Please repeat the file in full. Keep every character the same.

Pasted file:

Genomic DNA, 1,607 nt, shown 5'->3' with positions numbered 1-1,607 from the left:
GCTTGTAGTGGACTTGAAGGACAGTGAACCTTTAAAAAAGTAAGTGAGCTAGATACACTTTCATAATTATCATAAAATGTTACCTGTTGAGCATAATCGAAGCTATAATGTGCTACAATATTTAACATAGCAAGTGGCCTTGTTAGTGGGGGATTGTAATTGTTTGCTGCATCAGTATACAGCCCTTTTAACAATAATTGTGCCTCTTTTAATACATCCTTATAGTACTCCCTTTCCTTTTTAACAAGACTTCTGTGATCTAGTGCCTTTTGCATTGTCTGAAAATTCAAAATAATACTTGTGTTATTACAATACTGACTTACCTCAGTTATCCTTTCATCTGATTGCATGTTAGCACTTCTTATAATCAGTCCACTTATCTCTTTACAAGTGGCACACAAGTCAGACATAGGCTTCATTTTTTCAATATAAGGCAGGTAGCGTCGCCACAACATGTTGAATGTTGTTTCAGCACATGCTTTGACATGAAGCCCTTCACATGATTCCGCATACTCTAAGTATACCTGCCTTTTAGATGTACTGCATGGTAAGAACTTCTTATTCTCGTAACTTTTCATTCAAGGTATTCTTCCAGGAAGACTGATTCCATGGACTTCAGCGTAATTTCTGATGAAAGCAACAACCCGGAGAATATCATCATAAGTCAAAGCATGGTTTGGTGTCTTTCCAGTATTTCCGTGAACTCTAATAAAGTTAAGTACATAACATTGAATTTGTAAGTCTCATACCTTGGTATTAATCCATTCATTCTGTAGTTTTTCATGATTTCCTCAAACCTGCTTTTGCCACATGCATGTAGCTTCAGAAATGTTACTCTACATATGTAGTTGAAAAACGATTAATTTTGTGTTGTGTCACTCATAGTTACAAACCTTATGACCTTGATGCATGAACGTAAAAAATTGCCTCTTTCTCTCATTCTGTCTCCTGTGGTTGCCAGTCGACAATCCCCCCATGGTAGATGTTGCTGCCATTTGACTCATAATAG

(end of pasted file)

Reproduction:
Genomic DNA, 1,607 nt, shown 5'->3' with positions numbered 1-1,607 from the left:
GCTTGTAGTGGACTTGAAGGACAGTGAACCTTTAAAAAAGTAAGTGAGCTAGATACACTTTCATAATTATCATAAAATGTTACCTGTTGAGCATAATCGAAGCTATAATGTGCTACAATATTTAACATAGCAAGTGGCCTTGTTAGTGGGGGATTGTAATTGTTTGCTGCATCAGTATACAGCCCTTTTAACAATAATTGTGCCTCTTTTAATACATCCTTATAGTACTCCCTTTCCTTTTTAACAAGACTTCTGTGATCTAGTGCCTTTTGCATTGTCTGAAAATTCAAAATAATACTTGTGTTATTACAATACTGACTTACCTCAGTTATCCTTTCATCTGATTGCATGTTAGCACTTCTTATAATCAGTCCACTTATCTCTTTACAAGTGGCACACAAGTCAGACATAGGCTTCATTTTTTCAATATAAGGCAGGTAGCGTCGCCACAACATGTTGAATGTTGTTTCAGCACATGCTTTGACATGAAGCCCTTCACATGATTCCGCATACTCTAAGTATACCTGCCTTTTAGATGTACTGCATGGTAAGAACTTCTTATTCTCGTAACTTTTCATTCAAGGTATTCTTCCAGGAAGACTGATTCCATGGACTTCAGCGTAATTTCTGATGAAAGCAACAACCCGGAGAATATCATCATAAGTCAAAGCATGGTTTGGTGTCTTTCCAGTATTTCCGTGAACTCTAATAAAGTTAAGTACATAACATTGAATTTGTAAGTCTCATACCTTGGTATTAATCCATTCATTCTGTAGTTTTTCATGATTTCCTCAAACCTGCTTTTGCCACATGCATGTAGCTTCAGAAATGTTACTCTACATATGTAGTTGAAAAACGATTAATTTTGTGTTGTGTCACTCATAGTTACAAACCTTATGACCTTGATGCATGAACGTAAAAAATTGCCTCTTTCTCTCATTCTGTCTCCTGTGGTTGCCAGTCGACAATCCCCCCATGGTAGATGTTGCTGCCATTTGACTCATAATAG